After a short hiatus, the ban to reapply for Global Entry was lifted for New Yorker. As of late July, the Department of Homeland Security began accepting applications once again.
This was great news for me, despite the travel limits caused by COVID-19. The very next day after the announcement, I signed up to extend my Global Entry.
After three long months of waiting (I wasn’t going anywhere), I finally got the email I wanted to see.
This was just an alert to select my appointment and secure the interview for recertification. But if you’re returning from an international flight, there is no need to make an appointment. Visit the Global Entry office at the airport for further details. More than likely they will see you that day.
The interview process was seamless. I arrived, the agent verified my appointment using my old card and passport and told me to have a seat in the waiting room. The waiting area seemed to follow the CDC safety protocols of social distancing and wearing a mask. Everyone in the room wore a mask, and seats were blocked to help maintain a social distance.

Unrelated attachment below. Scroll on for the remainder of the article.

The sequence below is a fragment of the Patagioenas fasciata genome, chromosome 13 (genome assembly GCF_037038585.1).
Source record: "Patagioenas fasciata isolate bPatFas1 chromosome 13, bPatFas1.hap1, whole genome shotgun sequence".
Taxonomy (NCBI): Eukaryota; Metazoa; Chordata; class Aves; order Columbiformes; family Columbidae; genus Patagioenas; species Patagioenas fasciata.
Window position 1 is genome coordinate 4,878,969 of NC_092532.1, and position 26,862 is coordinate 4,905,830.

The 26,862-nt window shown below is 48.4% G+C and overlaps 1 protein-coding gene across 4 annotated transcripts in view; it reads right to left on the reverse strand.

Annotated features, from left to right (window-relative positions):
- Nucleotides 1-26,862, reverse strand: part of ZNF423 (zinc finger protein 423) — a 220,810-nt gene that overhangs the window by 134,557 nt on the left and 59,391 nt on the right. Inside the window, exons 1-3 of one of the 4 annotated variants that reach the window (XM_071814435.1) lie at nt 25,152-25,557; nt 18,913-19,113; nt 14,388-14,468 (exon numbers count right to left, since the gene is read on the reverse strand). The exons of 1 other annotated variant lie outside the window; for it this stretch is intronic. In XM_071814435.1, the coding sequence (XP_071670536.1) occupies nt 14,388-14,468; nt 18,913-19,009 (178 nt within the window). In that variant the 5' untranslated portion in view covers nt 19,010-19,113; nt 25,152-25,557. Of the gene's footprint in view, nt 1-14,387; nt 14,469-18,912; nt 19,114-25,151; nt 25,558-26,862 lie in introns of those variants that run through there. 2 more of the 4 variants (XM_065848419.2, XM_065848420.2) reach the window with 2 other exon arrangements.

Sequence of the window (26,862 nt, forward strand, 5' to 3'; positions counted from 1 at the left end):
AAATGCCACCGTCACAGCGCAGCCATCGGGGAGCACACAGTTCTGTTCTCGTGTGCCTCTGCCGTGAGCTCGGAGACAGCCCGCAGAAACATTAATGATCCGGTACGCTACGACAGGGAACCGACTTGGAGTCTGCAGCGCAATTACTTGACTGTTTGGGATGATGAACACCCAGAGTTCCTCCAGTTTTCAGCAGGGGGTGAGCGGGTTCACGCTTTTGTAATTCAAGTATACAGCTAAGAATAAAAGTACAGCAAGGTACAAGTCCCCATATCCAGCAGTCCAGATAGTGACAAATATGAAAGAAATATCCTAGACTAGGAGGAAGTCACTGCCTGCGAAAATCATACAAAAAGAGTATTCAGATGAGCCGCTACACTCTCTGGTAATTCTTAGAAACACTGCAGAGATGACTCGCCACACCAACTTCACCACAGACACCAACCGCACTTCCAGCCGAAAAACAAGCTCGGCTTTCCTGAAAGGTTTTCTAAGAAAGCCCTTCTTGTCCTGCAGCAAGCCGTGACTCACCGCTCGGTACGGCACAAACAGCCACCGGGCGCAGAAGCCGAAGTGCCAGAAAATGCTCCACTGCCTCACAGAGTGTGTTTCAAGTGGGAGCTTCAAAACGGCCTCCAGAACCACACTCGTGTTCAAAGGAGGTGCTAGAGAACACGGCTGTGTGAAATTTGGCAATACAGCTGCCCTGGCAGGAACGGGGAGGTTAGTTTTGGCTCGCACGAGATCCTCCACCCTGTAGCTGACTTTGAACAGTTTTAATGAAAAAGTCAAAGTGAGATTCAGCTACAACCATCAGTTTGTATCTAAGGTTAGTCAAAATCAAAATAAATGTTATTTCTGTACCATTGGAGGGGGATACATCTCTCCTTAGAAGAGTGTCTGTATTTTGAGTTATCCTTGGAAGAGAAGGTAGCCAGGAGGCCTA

Less than five minutes later, someone came to get me, verified a few details on the application, and redid my biometric details. And just like that, the process was over.
Global Entry comes with TSA PreCheck automatically and is key to my travels. I tend to have a habit of showing up 30 mins before departure. I do not recommend this, but the TSA PreCheck helps in this case, and I can zip through the airport quickly.
Pro tip: TSA PreCheck comes complimentary with Global Entry. TSA PreCheck costs $85.00. By applying for Global Entry instead of TSA PreCheck you will essentially save $85.00. Plus, if you have a credit card that reimburses the fee (American Express Platinum) it’s like getting both for free.
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